During last year’s CEDIA, NetStreams CEO Herman Cardenas and Chief Technology Officer Michael Braithwaite held a press conference that caused quite a buzz during the show and still gets people’s attention. Already well known for its simple, yet elegant use of CAT5e to stream audio throughout a home for low-cost mulizone music listening, the 4-year-old company was setting the stage for duplicating that trick with video. “By 2007, said NetStreams’ CEO, “we will duplicate in video everything we’ve done in audio.”
That’s quite a boast. But there is reason to believe that Cardenas and Braithwaite are serious, and they’ve just released a product in Panorama that lends substance to the promise and marks an intermediate step on the journey.
To accurately place Panorama in the NetStreams product roadmap, here’s a quick review of the development of its audio equivalent— the Musica Audio Distribution Center. This product can accept input from up to four audio sources and distributes the content to six zones over CAT5e wiring. Content can be same source/multiple rooms or different sources/different rooms. The strength in the system is that it’s easy to set up via CAT5 and there’s no discernible delay in the signal. Multiple Musica audio distribution centers can be daisy chained to support distribution of audio to up to 18 zones.
The next step up in product development on the audio side was the IP-based audio control networking set of products known as DigiLinX. Comprised of speaker amplifiers, TCP/IP switches, touchcontrollers, and power supplies, the DigiLinX system is completely IP-based as it distributes digital audio and control protocol signals over CAT5e via TCP/IP packets. Because it is IP-based, DigiLinX can distribute virtually unlimited sources to unlimited zones.
So as Musica is to DigiLinX, so will Panorama be to the video DigiLinX IP-based video of the future—the networking product slated for 2007 that Cardenas promises will be just as robust as his audio networking products and will include surround-sound capabilities to boot (the audio products can deliver only stereo output, for the time being). In the meantime, video enthusiasts have Panorama to whet their appetite.
NetStreams products are sold through dealers and require a dealer installation. So we asked NetStreams, based in Austin, TX, where The Perfect Vision is based, to visit our audio lab and install a typical Musica/ Panorama set up. The Panorama system we reviewed did everything NetSreams promised it would. We used a combination Musica Audio Distribution Center, the MU5066ADC, connected to a Panorama Video Distribution and Control Center, the PAN6400, via RS232. In Zone 2, we used a PANV500 video port to connect our Zone 2 monitor via component out and a Musica MU5066KP50 50-watt amplified keypad for the speakers. The Musica in-wall keypad/amplifier that allowed us to control the Panorama/Musica from Zone 2 (we had a remote control of both Panorama, Musica, and our sources in the main room). The keypads have a built-in FM tuner for local FM-station listening, by the way, which is a nice touch.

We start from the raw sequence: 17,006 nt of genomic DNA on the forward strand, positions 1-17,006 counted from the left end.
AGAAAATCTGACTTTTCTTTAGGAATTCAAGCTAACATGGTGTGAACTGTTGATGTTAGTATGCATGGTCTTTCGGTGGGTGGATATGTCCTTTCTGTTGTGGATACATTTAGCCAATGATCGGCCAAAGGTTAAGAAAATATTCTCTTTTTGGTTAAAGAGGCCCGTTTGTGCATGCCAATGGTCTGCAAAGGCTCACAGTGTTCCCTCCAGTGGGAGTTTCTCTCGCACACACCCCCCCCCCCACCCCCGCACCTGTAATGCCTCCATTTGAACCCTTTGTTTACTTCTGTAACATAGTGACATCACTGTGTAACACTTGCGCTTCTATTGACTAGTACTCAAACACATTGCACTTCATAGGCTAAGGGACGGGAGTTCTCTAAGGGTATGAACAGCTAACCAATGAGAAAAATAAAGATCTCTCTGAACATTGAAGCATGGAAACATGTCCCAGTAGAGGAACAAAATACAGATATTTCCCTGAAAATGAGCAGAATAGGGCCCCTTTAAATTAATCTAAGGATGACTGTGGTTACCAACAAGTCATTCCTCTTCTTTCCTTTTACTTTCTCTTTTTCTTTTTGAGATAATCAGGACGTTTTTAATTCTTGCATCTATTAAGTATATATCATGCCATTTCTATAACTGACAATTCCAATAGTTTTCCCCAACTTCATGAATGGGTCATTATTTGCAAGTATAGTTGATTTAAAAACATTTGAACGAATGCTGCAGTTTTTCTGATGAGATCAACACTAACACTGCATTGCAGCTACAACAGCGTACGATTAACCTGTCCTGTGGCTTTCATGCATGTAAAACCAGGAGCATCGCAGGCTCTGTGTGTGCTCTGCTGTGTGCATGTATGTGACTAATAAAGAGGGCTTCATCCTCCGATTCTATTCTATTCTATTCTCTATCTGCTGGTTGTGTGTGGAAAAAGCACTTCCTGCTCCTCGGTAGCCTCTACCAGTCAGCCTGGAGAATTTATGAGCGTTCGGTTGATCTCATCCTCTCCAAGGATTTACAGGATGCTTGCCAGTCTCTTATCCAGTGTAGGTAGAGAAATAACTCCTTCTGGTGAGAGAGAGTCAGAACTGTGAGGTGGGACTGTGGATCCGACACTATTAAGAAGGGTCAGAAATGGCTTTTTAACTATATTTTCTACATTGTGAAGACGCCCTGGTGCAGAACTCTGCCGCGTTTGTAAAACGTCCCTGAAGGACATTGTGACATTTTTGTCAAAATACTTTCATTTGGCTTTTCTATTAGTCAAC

This setup gave us the ability to input four different audio and video sources and we could have distributed them to up-to-six zones on one set of controllers. To off-set the distance of zones from the source and avoid the kind of video degradation you would expect over long cable runs (say the kind you encounter in airports), NetStreams has developed a set of Cable Length Compensation chips that are keyed to CAT5 wiring-distance and installed in a slot on the zone Video Port. This allows video to stream to simultaneous zones without signal degradation—an important consideration when playing the same DVD in separate zones at the far end of big houses.
With our test DVDs, running the gambit of favorites such as House of Flying Daggers, Hero, Master and Commander, and The Aviator, we again saw that NetStreams delivered what it promised—a clear audio and video signal with no discernible time delay. Bravo NetStreams. We did, however, get stereo rather than surround sound in the separate zones because that’s what the system delivers. But the video was high quality, with no noticeable artifacts and the sound was full and precise.
Just as the Musica system is, so will the Panorama system be a satisfactory end solution for many users. But the 2007 video equivalent of DigiLinX will be an end-goal that many customers will no doubt aspire to in their home installation plans for the supremely wired multihome entertainment center of the future. At a talk at CEDIA last year, one speaker noted that new home construction is now averaging three home-theater rooms per home in the home-installation market. The ability to have those rooms networked over TCP/IP and have surroundsound piped into each home-theater substation is enough to make any home-theater enthusiast’s mouth water. We’re eager to see if Cardenas, Braithwaite, and the NetStreams team can deliver. If Panorama is any indication, and we think it is, then they are well on their way. TPV